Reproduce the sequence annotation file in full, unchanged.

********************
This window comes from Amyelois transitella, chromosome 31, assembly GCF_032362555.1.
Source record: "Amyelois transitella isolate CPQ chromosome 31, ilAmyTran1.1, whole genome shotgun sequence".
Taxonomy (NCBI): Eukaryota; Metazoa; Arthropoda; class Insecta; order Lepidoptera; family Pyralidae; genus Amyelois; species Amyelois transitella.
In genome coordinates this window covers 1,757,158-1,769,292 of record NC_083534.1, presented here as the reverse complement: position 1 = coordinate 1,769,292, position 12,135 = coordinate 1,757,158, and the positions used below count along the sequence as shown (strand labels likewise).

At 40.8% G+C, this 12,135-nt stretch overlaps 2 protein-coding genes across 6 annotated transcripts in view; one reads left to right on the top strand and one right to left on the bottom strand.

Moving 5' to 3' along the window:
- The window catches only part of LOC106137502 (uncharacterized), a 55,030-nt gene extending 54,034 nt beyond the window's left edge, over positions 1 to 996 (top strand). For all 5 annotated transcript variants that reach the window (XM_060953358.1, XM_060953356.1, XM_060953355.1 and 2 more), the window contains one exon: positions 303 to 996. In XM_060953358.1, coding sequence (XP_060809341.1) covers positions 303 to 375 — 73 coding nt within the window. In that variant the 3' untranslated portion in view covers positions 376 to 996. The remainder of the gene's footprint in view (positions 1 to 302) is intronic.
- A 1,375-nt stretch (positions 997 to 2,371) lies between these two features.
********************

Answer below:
This window comes from Amyelois transitella, chromosome 31, assembly GCF_032362555.1.
Source record: "Amyelois transitella isolate CPQ chromosome 31, ilAmyTran1.1, whole genome shotgun sequence".
Taxonomy (NCBI): Eukaryota; Metazoa; Arthropoda; class Insecta; order Lepidoptera; family Pyralidae; genus Amyelois; species Amyelois transitella.
In genome coordinates this window covers 1,757,158-1,769,292 of record NC_083534.1, presented here as the reverse complement: position 1 = coordinate 1,769,292, position 12,135 = coordinate 1,757,158, and the positions used below count along the sequence as shown (strand labels likewise).

At 40.8% G+C, this 12,135-nt stretch overlaps 2 protein-coding genes across 6 annotated transcripts in view; one reads left to right on the top strand and one right to left on the bottom strand.

Moving 5' to 3' along the window:
- The window catches only part of LOC106137502 (uncharacterized), a 55,030-nt gene extending 54,034 nt beyond the window's left edge, over positions 1 to 996 (top strand). For all 5 annotated transcript variants that reach the window (XM_060953358.1, XM_060953356.1, XM_060953355.1 and 2 more), the window contains one exon: positions 303 to 996. In XM_060953358.1, coding sequence (XP_060809341.1) covers positions 303 to 375 — 73 coding nt within the window. In that variant the 3' untranslated portion in view covers positions 376 to 996. The remainder of the gene's footprint in view (positions 1 to 302) is intronic.
- A 1,375-nt stretch (positions 997 to 2,371) lies between these two features.